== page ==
Just got the new issue of Technology Review, which had some interesting design articles, plus an interesting description of "remediation."
Quotes from the articles I liked:
Q&A with Bill Moggridge, industrial designer for 40 years and author of Designing Interactions, in which he interviews 42 "influential designers."
He talks about what David Liddle, Xerox PARC alumnus and user-interface pioneer, says about customers & technology:
Liddle "... explains that there are there phases of adoption for a piece of technology: enthusiast, professional, and consumer. There comes a point where an industry realizes that the enthusiast phase could be applied for work ... finally, the technology becomes less expensive and more obviously applicable to our daily lives, an then people realize, Well, there could be a consumer product."
I like the sense of progress from enthusiast / geek --> work --> people at home. We can see this when we as librarians learn about new technologies (facebook, I'm looking at you), get our tech-savvy work friends to use them, and then get our non-tech savvy non-geeky friends to use them.
John Maeda, associate director of research at the MIT Media Lab, and author of The Laws of Simplicity writes about the definition of design:
"Some languages have different words for the different ways we think about design. For instance, in Japanese there is the word sekkei, which connotes designing a mechanism, system, or technology with rationalized metrics for quality. Dezain, on the other hand, goes beyond an object's function to how it makes us feel. The former can be thought of as the kind of design taught at places like MIT; the latter as the kind of design taught at art school. ...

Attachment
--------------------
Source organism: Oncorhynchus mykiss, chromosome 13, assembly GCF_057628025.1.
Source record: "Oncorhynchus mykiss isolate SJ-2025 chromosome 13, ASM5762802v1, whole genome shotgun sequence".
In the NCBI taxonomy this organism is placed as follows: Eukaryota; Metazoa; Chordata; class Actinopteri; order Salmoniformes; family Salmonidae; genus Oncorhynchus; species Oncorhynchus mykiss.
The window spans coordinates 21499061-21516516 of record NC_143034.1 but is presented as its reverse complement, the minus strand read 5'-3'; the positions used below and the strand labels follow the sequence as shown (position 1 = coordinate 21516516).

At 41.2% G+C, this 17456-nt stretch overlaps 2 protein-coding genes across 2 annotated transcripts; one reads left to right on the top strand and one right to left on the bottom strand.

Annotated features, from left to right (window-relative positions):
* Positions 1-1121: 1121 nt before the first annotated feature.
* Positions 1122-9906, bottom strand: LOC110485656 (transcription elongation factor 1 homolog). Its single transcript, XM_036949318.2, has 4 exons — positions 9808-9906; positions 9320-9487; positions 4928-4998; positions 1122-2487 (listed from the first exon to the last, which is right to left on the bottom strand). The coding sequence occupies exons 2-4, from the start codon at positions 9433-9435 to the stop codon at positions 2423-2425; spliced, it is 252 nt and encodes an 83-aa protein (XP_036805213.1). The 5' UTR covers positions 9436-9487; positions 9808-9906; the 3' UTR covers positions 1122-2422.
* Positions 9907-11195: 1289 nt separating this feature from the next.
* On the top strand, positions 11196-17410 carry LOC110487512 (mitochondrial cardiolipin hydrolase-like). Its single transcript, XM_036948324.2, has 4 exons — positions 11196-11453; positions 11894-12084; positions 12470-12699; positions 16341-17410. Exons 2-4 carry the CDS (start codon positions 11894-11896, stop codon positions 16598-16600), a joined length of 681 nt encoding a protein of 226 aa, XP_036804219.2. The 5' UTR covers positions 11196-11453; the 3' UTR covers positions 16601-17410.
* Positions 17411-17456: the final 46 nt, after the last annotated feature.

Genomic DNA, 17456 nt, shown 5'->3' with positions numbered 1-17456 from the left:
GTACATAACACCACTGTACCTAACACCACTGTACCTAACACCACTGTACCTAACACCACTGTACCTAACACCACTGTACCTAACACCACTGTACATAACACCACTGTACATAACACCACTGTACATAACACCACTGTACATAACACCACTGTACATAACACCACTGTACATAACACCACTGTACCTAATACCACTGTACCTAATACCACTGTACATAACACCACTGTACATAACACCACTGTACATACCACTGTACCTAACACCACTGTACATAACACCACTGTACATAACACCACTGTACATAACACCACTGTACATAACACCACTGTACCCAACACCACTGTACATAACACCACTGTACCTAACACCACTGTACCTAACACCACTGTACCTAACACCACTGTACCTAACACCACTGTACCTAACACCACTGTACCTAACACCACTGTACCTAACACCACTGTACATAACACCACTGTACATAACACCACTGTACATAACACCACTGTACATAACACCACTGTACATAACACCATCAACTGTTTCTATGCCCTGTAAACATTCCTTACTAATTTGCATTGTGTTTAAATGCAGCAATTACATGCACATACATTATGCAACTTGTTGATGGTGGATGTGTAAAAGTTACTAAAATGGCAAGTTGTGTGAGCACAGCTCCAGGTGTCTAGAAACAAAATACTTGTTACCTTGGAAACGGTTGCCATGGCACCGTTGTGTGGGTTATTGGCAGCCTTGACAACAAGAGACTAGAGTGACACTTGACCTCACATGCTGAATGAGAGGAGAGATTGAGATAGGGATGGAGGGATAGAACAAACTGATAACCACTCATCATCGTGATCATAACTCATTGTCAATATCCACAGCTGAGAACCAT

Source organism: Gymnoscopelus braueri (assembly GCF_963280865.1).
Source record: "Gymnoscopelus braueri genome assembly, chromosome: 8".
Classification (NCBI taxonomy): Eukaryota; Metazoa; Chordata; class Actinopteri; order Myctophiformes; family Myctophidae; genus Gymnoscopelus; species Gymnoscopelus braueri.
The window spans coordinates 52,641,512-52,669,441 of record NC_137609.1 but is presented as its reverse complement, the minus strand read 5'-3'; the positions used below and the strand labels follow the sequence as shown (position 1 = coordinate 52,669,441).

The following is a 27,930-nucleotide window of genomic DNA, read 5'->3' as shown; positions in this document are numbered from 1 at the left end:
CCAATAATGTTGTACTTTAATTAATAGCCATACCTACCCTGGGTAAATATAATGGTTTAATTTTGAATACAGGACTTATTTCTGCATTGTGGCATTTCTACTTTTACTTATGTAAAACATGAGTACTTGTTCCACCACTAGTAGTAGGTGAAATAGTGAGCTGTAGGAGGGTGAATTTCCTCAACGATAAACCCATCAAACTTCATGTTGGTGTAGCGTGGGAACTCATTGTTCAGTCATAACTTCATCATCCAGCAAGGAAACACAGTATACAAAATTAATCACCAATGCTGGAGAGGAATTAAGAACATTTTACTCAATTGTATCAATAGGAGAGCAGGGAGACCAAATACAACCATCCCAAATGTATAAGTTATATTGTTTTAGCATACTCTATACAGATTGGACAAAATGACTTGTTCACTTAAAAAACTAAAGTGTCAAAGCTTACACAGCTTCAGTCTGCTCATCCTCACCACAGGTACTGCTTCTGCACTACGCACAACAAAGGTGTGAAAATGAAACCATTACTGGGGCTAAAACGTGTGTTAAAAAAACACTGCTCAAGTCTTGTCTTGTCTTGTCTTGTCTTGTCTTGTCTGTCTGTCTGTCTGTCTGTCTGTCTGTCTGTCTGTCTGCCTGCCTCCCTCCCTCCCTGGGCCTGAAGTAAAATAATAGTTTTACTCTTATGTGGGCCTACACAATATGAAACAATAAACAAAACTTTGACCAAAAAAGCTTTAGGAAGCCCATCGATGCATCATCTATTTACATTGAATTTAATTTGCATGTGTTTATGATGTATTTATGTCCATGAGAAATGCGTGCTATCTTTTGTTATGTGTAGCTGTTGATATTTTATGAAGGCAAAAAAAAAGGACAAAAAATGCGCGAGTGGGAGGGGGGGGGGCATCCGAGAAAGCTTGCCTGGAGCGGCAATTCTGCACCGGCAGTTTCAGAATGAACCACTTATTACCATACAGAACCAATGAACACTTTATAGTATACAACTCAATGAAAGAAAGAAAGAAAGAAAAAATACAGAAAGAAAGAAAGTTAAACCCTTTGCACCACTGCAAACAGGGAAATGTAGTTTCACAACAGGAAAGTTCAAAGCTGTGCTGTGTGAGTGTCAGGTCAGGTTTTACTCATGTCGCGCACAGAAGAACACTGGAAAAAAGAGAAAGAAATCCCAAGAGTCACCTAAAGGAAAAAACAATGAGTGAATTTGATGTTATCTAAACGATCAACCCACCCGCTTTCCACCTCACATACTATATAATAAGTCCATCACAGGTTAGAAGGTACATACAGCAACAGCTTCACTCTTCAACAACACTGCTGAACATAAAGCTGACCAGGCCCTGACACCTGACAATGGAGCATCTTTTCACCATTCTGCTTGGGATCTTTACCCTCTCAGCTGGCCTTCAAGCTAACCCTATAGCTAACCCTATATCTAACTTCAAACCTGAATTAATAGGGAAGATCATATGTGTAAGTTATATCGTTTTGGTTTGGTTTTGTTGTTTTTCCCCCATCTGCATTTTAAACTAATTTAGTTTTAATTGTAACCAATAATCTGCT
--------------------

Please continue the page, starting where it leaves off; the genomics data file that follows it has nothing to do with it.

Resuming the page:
"Both sekkei and dezain are prerequisites for creating an object, service ,or experience that is desirable in the marketplace."
Wade Roush writes about "Reintermediation" or human-assisted search. He cites an example using Amazon's mechanical turk, in which people "complet[e] quick tasks -- such as recognizing objects in photographs -- that are difficult for computers but easy for humans."
He also writes about the "people powered" search engine ChaCha, which Stephen Abram introduced me to (see his September post and mine in November).
Plus 2 interesting pieces on Apple (one on their design process -- a speculation at best -- as well as a review of apple tv and leopard), an article on the hot new phone that's not an iPhone, the Helio Ocean, and, in the Apple design article, a sidebar interview with Don Norman talking about emotion, design, and work tools (such as the pee cee).
Finally, Technology Review is using text-to-speech (T2S) technology to create podcasts of stories on their web site. You can hear "Top Stories", "Infotech" stories, "Nanotech" stories, and more. Check it out at this (not-very-well-designed) page; scroll well below the fold to see links to the types of stories. Haven't listened to any yet, but I’ve got "Social Networking for Dogs" cued up for the ride to work tomorrow.
The May / June 2007 issue is not yet online; when it is, the magazine's table of contents & articles will likely be available; currently you can see articles from the March / April 2007 issue.